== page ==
"I'm also just a girl, standing in front of a boy, asking him to love her": Grace Kenn
Depending on whether you’re a hopeless romantic or a cynic, Notting Hill is a Richard Curtis romantic comedy that will make you reach either for a tissue or a bucket, especially when the words “I'm just a girl, standing in front of a boy, asking him to love her” are uttered.
The plot centres around the divorced Will Thacker (Hugh Grant), whose life changes when he becomes romantically involved with the famous actress, Anna Scott (Julia Roberts) following some chance encounters. Throughout the film, the pair separate on numerous occasions for months on end due to misunderstandings and miscommunication. Add the most painfully cheesy lines that you could ever hear, the eccentric supporting characters’ comedy and the mystery of whether Hugh Grant is really playing up the ‘awkward’ personality or is just an awful actor…. it's probably not an awful film.
For the romantics, this film is written by Richard Curtis, i.e the guy who wrote Love Actually, Four Weddings and a Funeral, Bridget Jones’s Diary and so many more. He gets every part of romantic comedies right – the heart-warming scenes; the cliché lines; the happy ending. Grant’s character is so hopeless when it comes to his life – from his encounters with Anna Scott to his living situation – it is difficult not to love his and Roberts’ characters both together and as individuals.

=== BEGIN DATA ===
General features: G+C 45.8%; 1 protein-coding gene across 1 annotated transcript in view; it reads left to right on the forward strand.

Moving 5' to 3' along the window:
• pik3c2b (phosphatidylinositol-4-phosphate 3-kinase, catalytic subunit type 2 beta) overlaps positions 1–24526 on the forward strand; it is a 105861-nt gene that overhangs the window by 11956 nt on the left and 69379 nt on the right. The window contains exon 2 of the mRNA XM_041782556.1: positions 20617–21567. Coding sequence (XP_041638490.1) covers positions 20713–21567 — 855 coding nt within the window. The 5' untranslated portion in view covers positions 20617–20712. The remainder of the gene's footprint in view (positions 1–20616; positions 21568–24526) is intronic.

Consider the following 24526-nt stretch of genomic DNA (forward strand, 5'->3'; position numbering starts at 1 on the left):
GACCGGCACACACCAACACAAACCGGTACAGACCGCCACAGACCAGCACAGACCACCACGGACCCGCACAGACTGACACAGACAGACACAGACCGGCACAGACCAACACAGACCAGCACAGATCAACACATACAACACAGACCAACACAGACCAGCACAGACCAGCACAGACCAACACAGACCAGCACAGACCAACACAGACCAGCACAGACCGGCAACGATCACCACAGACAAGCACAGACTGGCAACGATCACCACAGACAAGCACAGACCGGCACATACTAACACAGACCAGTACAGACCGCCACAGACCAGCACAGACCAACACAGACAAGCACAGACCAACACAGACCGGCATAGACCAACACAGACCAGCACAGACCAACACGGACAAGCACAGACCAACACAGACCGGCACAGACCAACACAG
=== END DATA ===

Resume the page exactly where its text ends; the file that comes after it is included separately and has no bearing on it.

For those who are not as head over heels for romantic comedies, trust me when I say that watching Notting Hill is the opposite of a painful experience! Spike (Rhys Ifans) is the loveable idiot that saves the film. Unkept and beyond laid back, Spike is even more naïve than his housemate, Will Thacker, and delivers some of the film’s funniest lines and gags. Without spoiling any twists and turns, he pretty much steals several scenes where the spotlight is intended to be shone on Will and Anna’s differences. Spike is the redeeming character of this film that we did not deserve!!!
So, whether you need to cry over or hide behind a cushion from one of cinema’s cheesiest screenplays, Notting Hill is worth the 124 minutes. If you ignore that Ronan Keating song rearing its head throughout the film.